After the relocation, a new roof was put on, plumbing and wiring were installed, sidewalks were put in, eaves were installed, memorial trees and shrubs were planted, and the building’s exterior was painted. Two furnaces were added, a new wooden stairwell leading to the basement was put in, and the nine Stain Glass Windows were covered with plastic, unbreakable, bulletproof sheeting. Other work inside went on included painting and re-plastering. Fran Bosel of Dexter and Dorothy Abbott of Ann Arbor stenciled patterns on the eight window shades in the meeting room. All of the work was done by volunteers. Most of the materials were donated by individuals, local organizations, and businesses.

In the meantime, the Dexter Library gave the society historical collections donated to them over the years. Norma McAllister also worked on a committee with the Great Lakes Bank to collect old photographs of Dexter to have copies made for a book of photos the bank was to offer its first customers. These photos are now a permanent part of the museum collection.

The Dexter Sesquicentennial was held in 1974, celebrating the village founding in 1824, and Norma McAllister worked on a number of projects for this event, including a play depicting the history of the village, a book on the history of the area, obtaining a “roving photographer” to take photos of events, etc. With David and Mary Hosmer's help, Norma organized the filling of a casket with various items placed at the front west corner of the museum. A marble marker, donated by Arnet’s Memorials on Jackson Avenue, was placed at the site with the inscribed date when it was to be opened in fifty years, which will be in June 2024. Some of the profits from the Sesquicentennial events went to the Dexter Area Historical Society. With these profits, along with some personal loans from members and help from a Kiwanis sale, they were able to pay all debts!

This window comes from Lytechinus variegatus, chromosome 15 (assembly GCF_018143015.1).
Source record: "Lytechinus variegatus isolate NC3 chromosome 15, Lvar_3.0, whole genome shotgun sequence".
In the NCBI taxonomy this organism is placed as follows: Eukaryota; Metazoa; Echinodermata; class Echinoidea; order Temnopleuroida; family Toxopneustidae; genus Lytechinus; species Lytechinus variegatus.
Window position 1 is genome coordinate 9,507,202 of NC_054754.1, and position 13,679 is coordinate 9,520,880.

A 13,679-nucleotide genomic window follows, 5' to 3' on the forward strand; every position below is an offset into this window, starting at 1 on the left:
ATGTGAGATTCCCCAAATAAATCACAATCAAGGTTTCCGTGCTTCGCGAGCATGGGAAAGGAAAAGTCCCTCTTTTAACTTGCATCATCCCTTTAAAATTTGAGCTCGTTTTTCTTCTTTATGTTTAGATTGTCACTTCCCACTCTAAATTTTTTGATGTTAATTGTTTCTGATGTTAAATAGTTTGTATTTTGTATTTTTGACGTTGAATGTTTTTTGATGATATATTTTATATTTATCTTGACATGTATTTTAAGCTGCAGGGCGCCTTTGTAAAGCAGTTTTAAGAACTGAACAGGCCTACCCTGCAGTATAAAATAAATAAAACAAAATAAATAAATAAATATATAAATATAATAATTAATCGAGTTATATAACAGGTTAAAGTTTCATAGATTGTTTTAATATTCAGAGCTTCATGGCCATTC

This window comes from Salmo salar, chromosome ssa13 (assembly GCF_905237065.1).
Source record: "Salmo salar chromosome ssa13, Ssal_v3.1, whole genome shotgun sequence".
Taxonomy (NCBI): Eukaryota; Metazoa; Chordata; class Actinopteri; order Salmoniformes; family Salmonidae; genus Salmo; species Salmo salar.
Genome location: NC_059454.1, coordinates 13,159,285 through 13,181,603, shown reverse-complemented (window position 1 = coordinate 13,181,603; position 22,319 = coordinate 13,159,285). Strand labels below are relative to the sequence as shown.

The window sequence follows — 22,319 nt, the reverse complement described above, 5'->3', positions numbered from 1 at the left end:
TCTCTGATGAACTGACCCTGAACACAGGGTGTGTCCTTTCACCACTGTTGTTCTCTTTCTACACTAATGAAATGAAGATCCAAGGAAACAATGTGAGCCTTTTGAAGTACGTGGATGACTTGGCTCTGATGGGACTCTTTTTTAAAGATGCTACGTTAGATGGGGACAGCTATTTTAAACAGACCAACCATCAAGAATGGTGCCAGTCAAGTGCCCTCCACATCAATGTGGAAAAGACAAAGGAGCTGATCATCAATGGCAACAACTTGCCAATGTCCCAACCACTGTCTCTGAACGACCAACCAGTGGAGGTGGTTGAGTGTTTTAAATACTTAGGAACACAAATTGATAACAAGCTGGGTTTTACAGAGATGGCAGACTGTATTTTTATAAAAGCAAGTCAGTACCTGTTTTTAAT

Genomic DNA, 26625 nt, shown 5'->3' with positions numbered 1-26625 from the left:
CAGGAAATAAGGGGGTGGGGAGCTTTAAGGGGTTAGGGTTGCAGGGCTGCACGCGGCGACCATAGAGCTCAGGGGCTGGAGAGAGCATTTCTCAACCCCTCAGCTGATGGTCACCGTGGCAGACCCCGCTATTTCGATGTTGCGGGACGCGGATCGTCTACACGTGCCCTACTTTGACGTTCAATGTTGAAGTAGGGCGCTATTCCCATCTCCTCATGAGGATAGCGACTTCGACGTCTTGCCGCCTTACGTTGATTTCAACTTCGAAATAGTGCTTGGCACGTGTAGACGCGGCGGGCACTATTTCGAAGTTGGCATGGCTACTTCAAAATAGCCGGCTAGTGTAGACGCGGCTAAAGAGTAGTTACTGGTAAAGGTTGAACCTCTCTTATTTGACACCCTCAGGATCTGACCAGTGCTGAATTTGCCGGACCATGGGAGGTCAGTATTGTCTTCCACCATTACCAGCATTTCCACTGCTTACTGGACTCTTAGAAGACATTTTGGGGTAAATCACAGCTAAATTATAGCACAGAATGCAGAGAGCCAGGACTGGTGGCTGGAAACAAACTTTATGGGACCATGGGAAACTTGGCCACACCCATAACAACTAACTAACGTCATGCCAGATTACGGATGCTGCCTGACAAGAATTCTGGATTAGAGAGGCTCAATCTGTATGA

The time casket filled in celebration of Dexter’s sesquicentennial

More than 450 persons attended the Open House and Dedication Ceremony of the Dexter Area Historical Museum on Sunday, June 27, 1976. Three years of planning and hard work had gone into establishing the Dexter Museum, a source of pride in the Dexter community. Upon opening the Museum, Norma McAllister, who was instrumental in the entire process, said, “It took a long time to do this, but I’m glad it’s finally over. It’s real nice to have your own museum and a place of our own.”

The week following the dedication, we celebrated the Bicentennial of the United States along with the rest of the nation! We once again formed our “Brothers of the Brigade groups and Celebration Bell groups, and although not as large as our 1974 Sesquicentennial event, a good time was had by all. A booklet was published by the Western Washtenaw Bicentennial Commission, which included Chelsea, Dexter, and Manchester Villages, and the surrounding Townships. This gave us a chance to share pictures from the Sesquicentennial.

This is the first of three articles written in preparation for celebrating 50 years of this special organization. We are proud to say that for 50 years, we have been an all-volunteer organization, and we are always open to new members and volunteers. Visit our website: DexterHistory.org
and our email address: DexMuseum@aol.com
if you have any questions.

The Dexter Area Historical Society has come a long way, but our purpose remains “To preserve our history and inspire our community to connect the past with the future.”

The Dexter Area Historical Society

Photos: All photos courtesy of DAHS